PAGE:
Phages Mammalian cells internalize bacteriophages and use them as a resource to enhance cellular growth and survival (Oct 2023)

Michael Harrop

Active member
Jul 6, 2023


There is a growing appreciation that the direct interaction between bacteriophages and the mammalian host can facilitate diverse and unexplored symbioses. Yet the impact these bacteriophages may have on mammalian cellular and immunological processes is poorly understood. Here, we applied highly purified phage T4, free from bacterial by-products and endotoxins to mammalian cells and analyzed the cellular responses using luciferase reporter and antibody microarray assays.

Phage preparations were applied in vitro to either A549 lung epithelial cells, MDCK-I kidney cells, or primary mouse bone marrow derived macrophages with the phage-free supernatant serving as a comparative control. Highly purified T4 phages were rapidly internalized by mammalian cells and accumulated within macropinosomes but did not activate the inflammatory DNA response TLR9 or cGAS-STING pathways. Following 8 hours of incubation with T4 phage, whole cell lysates were analyzed via antibody microarray that detected expression and phosphorylation levels of human signaling proteins.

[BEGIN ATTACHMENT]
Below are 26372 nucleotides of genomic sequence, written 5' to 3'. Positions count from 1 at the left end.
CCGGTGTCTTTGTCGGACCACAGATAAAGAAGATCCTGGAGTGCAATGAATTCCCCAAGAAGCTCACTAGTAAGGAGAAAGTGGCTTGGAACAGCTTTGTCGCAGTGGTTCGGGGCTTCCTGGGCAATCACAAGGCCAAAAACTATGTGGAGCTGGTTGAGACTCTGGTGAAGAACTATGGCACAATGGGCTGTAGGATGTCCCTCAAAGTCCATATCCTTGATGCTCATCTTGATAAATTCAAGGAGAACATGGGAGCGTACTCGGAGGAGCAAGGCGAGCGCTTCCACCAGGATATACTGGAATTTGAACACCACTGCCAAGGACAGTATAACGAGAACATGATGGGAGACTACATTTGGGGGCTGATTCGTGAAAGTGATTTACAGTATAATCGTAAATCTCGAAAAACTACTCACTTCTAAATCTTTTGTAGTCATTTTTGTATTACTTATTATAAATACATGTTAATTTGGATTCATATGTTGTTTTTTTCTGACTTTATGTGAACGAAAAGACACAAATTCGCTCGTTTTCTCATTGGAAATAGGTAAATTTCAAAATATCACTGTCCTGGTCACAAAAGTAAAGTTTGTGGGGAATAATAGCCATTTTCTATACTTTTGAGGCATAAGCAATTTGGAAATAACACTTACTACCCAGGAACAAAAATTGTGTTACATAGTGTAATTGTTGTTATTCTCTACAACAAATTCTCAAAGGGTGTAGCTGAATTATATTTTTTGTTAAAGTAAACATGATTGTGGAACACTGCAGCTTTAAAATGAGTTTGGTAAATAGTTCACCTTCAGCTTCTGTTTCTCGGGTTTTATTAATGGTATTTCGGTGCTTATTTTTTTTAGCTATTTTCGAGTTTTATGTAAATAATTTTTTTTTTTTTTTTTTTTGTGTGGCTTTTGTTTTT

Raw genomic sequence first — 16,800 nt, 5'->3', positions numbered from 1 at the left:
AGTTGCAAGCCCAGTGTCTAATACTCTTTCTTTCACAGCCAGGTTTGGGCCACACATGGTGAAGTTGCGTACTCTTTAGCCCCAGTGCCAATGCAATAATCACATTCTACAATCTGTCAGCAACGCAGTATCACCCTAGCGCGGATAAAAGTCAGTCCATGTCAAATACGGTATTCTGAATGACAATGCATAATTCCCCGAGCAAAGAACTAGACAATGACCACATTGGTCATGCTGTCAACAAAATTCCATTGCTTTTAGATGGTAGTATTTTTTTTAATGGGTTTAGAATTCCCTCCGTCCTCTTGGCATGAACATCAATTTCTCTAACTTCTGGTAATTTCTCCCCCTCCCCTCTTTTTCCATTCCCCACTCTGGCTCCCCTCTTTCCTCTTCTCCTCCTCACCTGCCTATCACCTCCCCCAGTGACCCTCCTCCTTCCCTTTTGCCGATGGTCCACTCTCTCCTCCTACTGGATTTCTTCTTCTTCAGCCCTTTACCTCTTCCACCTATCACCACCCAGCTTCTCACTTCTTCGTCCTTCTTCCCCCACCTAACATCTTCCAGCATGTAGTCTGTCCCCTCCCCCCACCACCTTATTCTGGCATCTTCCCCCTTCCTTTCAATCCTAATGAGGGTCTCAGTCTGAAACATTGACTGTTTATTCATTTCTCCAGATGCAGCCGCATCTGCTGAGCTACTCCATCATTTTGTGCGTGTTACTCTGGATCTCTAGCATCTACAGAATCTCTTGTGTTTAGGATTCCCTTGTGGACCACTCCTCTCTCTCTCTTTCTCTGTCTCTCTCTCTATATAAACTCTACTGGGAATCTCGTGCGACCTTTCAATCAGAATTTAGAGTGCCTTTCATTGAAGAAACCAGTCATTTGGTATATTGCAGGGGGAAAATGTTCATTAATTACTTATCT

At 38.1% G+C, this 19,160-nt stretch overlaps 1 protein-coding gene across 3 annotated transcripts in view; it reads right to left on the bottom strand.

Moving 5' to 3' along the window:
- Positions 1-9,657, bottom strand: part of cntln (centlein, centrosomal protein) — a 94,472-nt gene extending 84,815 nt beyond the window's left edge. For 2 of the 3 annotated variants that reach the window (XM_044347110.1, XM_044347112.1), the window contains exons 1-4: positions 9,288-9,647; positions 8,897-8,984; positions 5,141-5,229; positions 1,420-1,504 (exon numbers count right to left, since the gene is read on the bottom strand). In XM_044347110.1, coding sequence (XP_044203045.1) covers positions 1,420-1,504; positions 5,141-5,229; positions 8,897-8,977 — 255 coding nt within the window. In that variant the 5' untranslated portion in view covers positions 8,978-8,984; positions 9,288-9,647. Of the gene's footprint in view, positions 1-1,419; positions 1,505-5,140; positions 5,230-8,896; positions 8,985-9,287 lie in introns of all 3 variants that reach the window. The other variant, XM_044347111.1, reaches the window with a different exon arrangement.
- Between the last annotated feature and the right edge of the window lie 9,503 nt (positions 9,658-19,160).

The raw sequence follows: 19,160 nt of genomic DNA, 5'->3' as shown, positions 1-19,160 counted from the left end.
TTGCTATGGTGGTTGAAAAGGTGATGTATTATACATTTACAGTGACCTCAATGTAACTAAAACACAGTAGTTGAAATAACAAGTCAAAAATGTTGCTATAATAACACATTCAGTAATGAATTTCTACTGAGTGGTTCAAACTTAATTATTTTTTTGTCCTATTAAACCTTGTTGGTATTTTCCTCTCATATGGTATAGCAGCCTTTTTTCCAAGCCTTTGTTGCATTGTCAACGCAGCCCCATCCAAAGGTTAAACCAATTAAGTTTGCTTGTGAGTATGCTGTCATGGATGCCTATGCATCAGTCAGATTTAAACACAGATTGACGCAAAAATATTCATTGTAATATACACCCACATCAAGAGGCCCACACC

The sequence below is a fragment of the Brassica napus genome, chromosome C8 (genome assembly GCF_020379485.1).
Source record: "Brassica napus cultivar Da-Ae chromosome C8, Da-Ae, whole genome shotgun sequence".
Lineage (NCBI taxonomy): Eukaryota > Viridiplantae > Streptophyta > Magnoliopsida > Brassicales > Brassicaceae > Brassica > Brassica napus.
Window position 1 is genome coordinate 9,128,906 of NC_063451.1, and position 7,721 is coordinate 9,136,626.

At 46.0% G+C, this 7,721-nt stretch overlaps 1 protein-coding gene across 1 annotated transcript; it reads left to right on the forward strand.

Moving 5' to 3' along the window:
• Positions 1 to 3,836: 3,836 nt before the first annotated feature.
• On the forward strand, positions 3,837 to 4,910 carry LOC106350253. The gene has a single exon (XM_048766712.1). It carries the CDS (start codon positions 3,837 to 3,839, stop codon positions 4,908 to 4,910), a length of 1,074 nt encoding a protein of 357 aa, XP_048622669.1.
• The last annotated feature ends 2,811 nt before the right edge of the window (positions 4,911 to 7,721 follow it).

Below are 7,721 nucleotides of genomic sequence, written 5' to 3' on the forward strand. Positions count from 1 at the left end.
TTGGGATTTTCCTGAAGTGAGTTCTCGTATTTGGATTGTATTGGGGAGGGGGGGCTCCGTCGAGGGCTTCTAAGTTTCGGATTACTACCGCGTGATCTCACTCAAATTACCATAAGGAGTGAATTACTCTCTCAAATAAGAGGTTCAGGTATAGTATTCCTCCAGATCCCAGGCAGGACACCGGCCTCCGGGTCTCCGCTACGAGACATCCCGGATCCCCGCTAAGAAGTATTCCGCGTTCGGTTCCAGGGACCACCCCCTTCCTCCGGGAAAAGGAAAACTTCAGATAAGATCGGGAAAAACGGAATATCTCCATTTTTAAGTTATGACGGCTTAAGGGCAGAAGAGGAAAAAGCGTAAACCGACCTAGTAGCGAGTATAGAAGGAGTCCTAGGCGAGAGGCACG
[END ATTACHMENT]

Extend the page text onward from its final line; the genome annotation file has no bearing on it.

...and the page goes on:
T4 phage application led to the activation of AKT-dependent pathways, resulting in an increase in cell metabolism, survival, and actin reorganization, the last being critical for macropinocytosis and potentially regulating a positive feedback loop to drive further phage internalization. T4 phages additionally down-regulated CDK1 and its downstream effectors, leading to an inhibition of cell cycle progression and an increase in cellular growth through a prolonged G1 phase.

These interactions demonstrate that highly purified T4 phages do not activate DNA-mediated inflammatory pathways but do trigger protein phosphorylation cascades that promote cellular growth and survival. We conclude that mammalian cells are internalizing bacteriophages as a resource to promote cellular growth and metabolism.
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